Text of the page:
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Every Issue

Cite as: March 2013 87 (3) LIJ, p.62

This month’s reviews cover a legal research resource, family studies, legal citation, a criminal justice blog, a technology blog for lawyers and a mental health diagnostic manual.


HeinOnline is the world’s largest image-based legal research collection, containing more than nine centuries of legal history and covering more than 1600 law and law-related periodicals (with mostly international content). Searching can be done by title, country, subject and, interestingly, most cited. Hein’s Scholar check feature allows you to view articles that have heavily influenced or impacted on a particular subject simply by clicking its icon, which then generates a list of articles which cite that document. Articles that are accessible can be saved as full-text PDF documents. LIV members can also access the full reprint of the English Reports (1220 1867). HeinOnline is available remotely for LIV members who would like to use it from their desktop. Log in using your LIV membership logon details.

Family Matters

Family Matters is the research journal of the Australian Institute of Family Studies (AIFS) and from this website you can view its latest issue in full as well as issues dating back to August 2011. Older issues are gradually being added for download. Contributors to the journal include respected social scientists and policy analysts, service providers and research agencies. The journal is published twice a year and the articles cover a broad range of topics from children’s issues, de facto relationships, domestic violence to property settlements and estates. Also highlighted is the AIFS’s latest research as well as the work of other research organisations from Australia and around the world. The site provides the opportunity to register for alerts through email and social media.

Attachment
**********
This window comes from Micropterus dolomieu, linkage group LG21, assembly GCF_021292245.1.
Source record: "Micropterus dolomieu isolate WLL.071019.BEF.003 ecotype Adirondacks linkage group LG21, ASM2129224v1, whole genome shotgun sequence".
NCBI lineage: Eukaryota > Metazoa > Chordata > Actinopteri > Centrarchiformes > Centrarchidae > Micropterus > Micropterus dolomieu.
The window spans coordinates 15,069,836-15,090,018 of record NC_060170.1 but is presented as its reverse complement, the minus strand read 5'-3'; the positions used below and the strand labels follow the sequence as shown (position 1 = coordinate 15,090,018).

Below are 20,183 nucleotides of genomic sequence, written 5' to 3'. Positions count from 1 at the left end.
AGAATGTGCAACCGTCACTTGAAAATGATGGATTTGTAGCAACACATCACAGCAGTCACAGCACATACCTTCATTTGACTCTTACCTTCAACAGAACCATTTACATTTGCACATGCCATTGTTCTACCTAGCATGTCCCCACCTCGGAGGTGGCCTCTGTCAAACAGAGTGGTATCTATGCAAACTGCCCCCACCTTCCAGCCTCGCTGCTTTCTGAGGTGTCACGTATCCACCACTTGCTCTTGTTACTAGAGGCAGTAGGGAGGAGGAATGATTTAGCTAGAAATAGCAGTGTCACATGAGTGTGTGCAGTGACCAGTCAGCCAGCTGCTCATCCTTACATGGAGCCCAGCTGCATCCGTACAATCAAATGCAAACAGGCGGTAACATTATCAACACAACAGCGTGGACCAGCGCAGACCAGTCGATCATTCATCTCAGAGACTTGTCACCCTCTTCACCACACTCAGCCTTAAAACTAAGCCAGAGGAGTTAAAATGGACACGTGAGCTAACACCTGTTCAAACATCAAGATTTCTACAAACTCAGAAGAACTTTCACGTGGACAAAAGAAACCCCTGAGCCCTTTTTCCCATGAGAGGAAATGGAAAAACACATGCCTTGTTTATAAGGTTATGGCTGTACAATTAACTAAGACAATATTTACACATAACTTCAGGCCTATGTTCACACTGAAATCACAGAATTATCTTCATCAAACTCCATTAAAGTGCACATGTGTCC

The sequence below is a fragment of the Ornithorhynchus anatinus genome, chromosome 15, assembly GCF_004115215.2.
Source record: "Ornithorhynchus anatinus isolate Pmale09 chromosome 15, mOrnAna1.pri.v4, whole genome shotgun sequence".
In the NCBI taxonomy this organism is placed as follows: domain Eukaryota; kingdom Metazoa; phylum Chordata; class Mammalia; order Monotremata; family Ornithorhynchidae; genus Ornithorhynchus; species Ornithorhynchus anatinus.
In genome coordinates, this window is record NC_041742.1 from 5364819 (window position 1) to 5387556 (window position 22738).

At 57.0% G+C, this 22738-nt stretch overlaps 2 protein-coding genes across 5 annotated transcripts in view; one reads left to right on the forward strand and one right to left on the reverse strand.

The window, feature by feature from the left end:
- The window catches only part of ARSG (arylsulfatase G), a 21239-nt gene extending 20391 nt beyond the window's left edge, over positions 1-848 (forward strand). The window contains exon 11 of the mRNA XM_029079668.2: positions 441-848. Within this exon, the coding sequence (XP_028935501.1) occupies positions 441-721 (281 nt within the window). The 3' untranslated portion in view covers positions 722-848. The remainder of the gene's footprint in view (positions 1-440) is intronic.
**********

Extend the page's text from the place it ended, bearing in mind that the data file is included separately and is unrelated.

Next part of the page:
Australian Guide to Legal Citation (AGLC)

Having to cite some online legal material recently, the reviewer revisited the Australian Guide to Legal Citation ( AGLC) as a reminder of ways to correctly construct the citations. Now in its third edition, the AGLC is published and distributed by the Melbourne University Law Review Association Inc in collaboration with the Melbourne Journal of International Law. This edition is longer and more comprehensive than previous editions and provides examples for almost all rules. It provides rules for both domestic and international materials and includes examples for materials from countries such as China, the United Kingdom and the United States. Those needing general guidance should use the section entitled “General Rules” which discusses footnoting, quotations and punctuation, among other topics.

Reasonable Grounds

Reasonable Grounds is a blog created by an anonymous Sydney criminal lawyer and covers news in criminal justice, politics and human rights. Submissions are often “re-posts” or summaries from traditional newspapers, radio, journals of opinion and other blogs and as such the site provides an efficient way of keeping up with recent developments in these areas. Stories featured on the site are extensively tagged by subject, organisations and people, making the archived posts easy to navigate via a prominent “tag cloud” located in a side column. Frequency of posting seems to vary considerably from month to month, but the quality is always there and you won’t find any off-topic discussion or silly Instagram pictures of the author’s lunch. One to follow via an RSS feed.


We recently came across this blog by David Sparks after the library purchased his excellent new book iPad at Work. The book has already proved a popular borrow, so we thought it was worth pointing people to the equally informative, which is full of productivity tips and software reviews focusing not just on the iPad and other Apple products, but often featuring cloud-based tools as well. Sparks is a Californian business attorney, but his blog (and book) rarely mention this fact. This doesn’t diminish the usefulness of his observations for the practising lawyer however, and his selection of favourite tools for getting the job done can easily be seen fitting into the workflow of a typical small or medium-sized practice. A super-minimalist looking, authoritatively written blog.

American Psychiatric Association – DSM-5

The American Medical Association’s Guides to the Evaluation of Permanent Impairment is, even in Australia, the best reference when it comes to evaluating personal injury claims. Similarly, the American Psychiatric Association’s (APA) Diagnostic and Statistical Manual of Mental Disorders ( DSM) is an invaluable international standard for evaluating mental health conditions. The fifth edition of this work, DSM-5, is the culmination of over a decade’s worth of work by the APA and is due for release in May this year. The DSM-5 site gives a brief introduction to the changes that will occur, and includes an FAQ on the hows and whys of these (somewhat controversial – see news on Autism Spectrum Disorder, for example) changes. DSM-5 will undoubtedly have a huge impact if accepted by the Australian courts.


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